So Much For Creativity and Innovation

No surprise here.

speaks volumes about the Chinese work ethic as well. What’s most important to the US? The bottom line.
No wonder China is on its way to becoming the dominating force in the design world.


Lately I have seen so many articals similar to this. Mostly in Manufacturing magazines which do tend to have a heartbeat on the trends in niche areas. When broad media like Businessweek start to echo this it gives a somber feeling.

When I think of creativity I think of 3M nurturing ideas. Does 3M still do that? Are any other companies promoting creativity with a budget allowance??

…ask a u.s. manager how innovation and creativity are nurtured in thier organization and what you get back are slogans and double talk…if you want it, you facilitate it and reward it…unfortunately, it often seems that when they get it, it either scares the hell out of them or they are clueless about what to do with it…in a previous life i spent 2 yrs of r&d on a project which was spawning a new division projected to double the annual sales of my f1000 employer in 5-10 yrs…12 staff were hand selected to kick-start the program and reqs were being filled for 38 more…then after about 90 days in they yanked the funding and canned all the new hires…a year later they cut staff 20% across the board…fast forward 5 years and my former employer is owned by a competitor…sad.

Very humbling csven. Also inspiring. As Johnny Rotten said, “You first go where you’re not wanted. There’s more to achieve.”

i agree with mrd. it seems that cutting back on expense is the premiere choice for companies’ top execs mainly for two reasons.

1-it’s a mainstream policy that comes as a quick remedy in appearance but basically it only benefits a few people above who don’t care what happens to the company because:

a- they make a lot of money when their performance has supposedly improved (stocks, bonuses, etc) but they get out, sell or trade the stocks, invest their bonuses in other companies and basically rip off their share for being there at the right time before the company goes back to where it was.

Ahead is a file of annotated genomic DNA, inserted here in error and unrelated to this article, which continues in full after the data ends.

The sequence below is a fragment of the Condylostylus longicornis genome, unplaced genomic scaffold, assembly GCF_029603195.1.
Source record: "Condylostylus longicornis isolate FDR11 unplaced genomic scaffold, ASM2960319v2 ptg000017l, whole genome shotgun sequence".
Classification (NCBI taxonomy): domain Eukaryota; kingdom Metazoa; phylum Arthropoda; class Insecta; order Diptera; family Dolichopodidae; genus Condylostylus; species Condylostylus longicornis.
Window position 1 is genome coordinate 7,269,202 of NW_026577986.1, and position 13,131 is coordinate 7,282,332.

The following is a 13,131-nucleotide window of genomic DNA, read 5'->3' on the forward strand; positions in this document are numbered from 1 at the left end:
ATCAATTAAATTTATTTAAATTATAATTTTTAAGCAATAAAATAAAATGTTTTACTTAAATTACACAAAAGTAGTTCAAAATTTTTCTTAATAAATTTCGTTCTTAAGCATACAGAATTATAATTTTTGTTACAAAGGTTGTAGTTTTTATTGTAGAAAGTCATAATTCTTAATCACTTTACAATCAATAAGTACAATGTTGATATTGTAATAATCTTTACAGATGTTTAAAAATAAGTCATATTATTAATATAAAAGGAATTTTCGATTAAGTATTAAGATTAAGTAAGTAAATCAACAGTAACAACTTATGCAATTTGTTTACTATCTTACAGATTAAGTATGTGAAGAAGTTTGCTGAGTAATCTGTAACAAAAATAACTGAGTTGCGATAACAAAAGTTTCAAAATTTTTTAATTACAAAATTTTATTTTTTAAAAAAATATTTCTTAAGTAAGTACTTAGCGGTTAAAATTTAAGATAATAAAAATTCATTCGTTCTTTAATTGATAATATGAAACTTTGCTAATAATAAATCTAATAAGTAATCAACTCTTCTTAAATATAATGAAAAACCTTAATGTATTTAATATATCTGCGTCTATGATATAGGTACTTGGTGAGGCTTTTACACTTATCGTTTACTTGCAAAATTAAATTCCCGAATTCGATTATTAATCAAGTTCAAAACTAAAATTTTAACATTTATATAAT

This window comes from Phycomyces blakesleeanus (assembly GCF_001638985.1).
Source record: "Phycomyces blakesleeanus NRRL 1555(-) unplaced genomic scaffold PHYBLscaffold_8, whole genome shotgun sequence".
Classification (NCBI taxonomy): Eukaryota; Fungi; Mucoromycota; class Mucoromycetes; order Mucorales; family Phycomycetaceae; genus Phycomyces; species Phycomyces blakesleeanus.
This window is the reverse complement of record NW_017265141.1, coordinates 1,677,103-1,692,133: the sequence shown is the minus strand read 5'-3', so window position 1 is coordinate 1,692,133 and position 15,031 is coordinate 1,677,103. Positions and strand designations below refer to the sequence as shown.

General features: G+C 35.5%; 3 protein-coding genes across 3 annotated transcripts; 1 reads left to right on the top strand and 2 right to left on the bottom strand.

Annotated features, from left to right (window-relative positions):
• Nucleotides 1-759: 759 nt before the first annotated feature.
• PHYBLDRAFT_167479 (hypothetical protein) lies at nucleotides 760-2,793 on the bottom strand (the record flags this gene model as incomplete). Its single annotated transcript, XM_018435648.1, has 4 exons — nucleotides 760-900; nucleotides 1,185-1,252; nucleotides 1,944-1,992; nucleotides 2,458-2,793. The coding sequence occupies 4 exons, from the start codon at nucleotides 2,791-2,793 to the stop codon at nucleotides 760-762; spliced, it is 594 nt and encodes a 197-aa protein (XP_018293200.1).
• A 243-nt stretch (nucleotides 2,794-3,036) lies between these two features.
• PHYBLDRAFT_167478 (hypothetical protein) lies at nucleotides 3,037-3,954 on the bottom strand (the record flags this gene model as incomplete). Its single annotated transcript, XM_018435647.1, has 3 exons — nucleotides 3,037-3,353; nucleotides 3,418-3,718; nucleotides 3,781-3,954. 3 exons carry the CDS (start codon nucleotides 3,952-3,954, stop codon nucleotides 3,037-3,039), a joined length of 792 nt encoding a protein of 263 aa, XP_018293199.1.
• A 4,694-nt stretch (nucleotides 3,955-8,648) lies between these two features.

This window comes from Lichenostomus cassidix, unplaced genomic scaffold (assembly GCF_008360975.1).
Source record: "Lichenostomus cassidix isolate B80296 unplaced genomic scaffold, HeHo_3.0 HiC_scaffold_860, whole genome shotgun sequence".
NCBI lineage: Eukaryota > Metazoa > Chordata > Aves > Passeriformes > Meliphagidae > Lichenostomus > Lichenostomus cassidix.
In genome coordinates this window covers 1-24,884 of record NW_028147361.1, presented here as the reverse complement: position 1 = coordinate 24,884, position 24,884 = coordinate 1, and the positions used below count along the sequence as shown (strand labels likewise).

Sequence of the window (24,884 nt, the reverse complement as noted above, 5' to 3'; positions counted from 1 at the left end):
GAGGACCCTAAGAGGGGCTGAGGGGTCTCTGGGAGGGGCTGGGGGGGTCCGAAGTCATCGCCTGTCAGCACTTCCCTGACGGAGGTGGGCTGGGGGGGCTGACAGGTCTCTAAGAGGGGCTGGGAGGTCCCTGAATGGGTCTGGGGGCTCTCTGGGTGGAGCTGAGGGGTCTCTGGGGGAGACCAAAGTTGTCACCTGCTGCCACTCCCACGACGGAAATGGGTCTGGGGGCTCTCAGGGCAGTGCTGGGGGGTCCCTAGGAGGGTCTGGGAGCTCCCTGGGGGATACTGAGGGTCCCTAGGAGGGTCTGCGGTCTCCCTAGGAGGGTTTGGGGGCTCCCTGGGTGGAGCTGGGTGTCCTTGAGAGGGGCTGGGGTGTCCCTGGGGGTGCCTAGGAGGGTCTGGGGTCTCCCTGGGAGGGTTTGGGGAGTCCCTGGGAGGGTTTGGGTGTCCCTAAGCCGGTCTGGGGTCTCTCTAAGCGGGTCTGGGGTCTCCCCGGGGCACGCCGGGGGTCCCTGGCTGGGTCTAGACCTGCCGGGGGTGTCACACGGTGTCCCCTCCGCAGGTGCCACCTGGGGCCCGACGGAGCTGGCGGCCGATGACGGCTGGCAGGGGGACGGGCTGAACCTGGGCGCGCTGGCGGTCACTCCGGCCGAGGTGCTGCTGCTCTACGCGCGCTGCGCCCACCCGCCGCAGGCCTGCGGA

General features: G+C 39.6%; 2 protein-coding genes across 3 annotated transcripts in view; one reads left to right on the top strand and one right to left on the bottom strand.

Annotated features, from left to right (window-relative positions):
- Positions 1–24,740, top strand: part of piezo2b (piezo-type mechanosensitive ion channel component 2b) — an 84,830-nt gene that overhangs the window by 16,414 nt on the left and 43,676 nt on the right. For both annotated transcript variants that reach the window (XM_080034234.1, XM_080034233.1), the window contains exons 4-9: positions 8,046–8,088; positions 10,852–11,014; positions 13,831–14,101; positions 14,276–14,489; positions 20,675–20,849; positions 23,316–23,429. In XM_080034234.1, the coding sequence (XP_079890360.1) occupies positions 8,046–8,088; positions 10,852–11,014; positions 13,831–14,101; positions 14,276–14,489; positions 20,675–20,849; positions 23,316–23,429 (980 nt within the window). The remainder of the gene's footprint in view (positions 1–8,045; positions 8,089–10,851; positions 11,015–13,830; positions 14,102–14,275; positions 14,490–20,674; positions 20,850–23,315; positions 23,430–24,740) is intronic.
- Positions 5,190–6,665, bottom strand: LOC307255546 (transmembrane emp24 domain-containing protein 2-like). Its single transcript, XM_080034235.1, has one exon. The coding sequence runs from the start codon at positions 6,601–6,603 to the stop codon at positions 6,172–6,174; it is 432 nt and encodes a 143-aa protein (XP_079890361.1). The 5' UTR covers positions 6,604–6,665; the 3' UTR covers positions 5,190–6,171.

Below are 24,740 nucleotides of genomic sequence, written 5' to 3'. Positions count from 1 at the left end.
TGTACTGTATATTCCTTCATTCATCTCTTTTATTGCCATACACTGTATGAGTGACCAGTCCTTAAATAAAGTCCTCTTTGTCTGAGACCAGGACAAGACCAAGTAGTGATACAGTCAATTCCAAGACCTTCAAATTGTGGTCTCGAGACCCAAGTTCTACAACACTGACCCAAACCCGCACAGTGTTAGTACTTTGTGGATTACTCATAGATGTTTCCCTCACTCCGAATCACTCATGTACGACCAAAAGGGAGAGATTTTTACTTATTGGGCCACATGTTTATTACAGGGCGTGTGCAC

i think there should be a law limiting selling and trading stocks for high execs with considerable amount of “clout” who use it to fill their own pockets.

b- it is considered old fashioned to think long term about the integrity of a typical company specially if it’s not listed in the stock market. the idea is that the company will find its way through natural selection or it’ll just vanish.

2- high execs don’t like to stay in one company and improve it. they rather fill their resumes with all these seemingly successfull carrier moves they’ve had and brag about it to others on the golf corse!

for a big company like ford whose ceo is still a ford it is different because they’re too big and cuts are inevitable, same for GM when they can’t pull it off in competition but when these type of cut backs happen in midsize to small companies the situation is skeptical.

This should be a case-study in every business rag:

Ford’s problems come from job cuts. Jacques Nasser, the previous CEO at Ford, made large cuts in design and engineering. Then came the Explorer fiasco. That made people doubt all Ford products, made the stock tank and certainly helped raise SUV roll-over’s danger in the public mind. Since then, Ford has had to spend money to regain enough engineers to be competent, and even more money on lawyers and marketers to convince people that Firestone was to blame for all the Explorer’s problems.

I read this week on BBC’s site about a journalist who reported on Kruschev’s “cult of personality” speech, where he called Stalin a murderer and traitor to the state. I think corporate America has had its own cult of personality for about the last 20-30 years, but no one in the party has had the balls to condemn it. Nasser was certainly part of it, and Fiori from HP would be another case-in-point.

Ford, GM, and Chrysler also have some serious labor issues to deal with. As it is now, a UAW worker makes a ton in pay, pension, and benefits that the automakers can no longer keep up with. Hell, their contracts state that even if the plants are idled they still get something like 70-80% of their pay and are given the option of doing volunteer work or general tasks while they wait for the plant to reopen - most just sleep in and watch tv while collectiing their checks. Propose that to the execs at Toyota and you would be laughed out of the building. Even my father finds this ridiculous, and he’s a union worker.

Even the executive salaries heer are insane. The preznit of GM just announced a week or so ago that he was making his own “personal sacrifice” by cutting his wages in half from 2.2 to 1.1 million a year - I mean my god, how will he survive!

wait - they’re making an exclusive version of the survivor with the auto execs, summer debut!

I think they should stick Fortune 500 executives or heads of government (both parties) in a Survivor Guantanamo setting, just to see how they’d do. It would be easier: I mean conditions are on-par with your average Motel 8, right? Apart from the “stress positions,” wearing women’s underwear, and having to listen to Eminem-on-11 24-7, I think they’d enjoy it. How bad can it be?

it would get really awfull when they have to ride under the belly of camels, filling designated parking meters!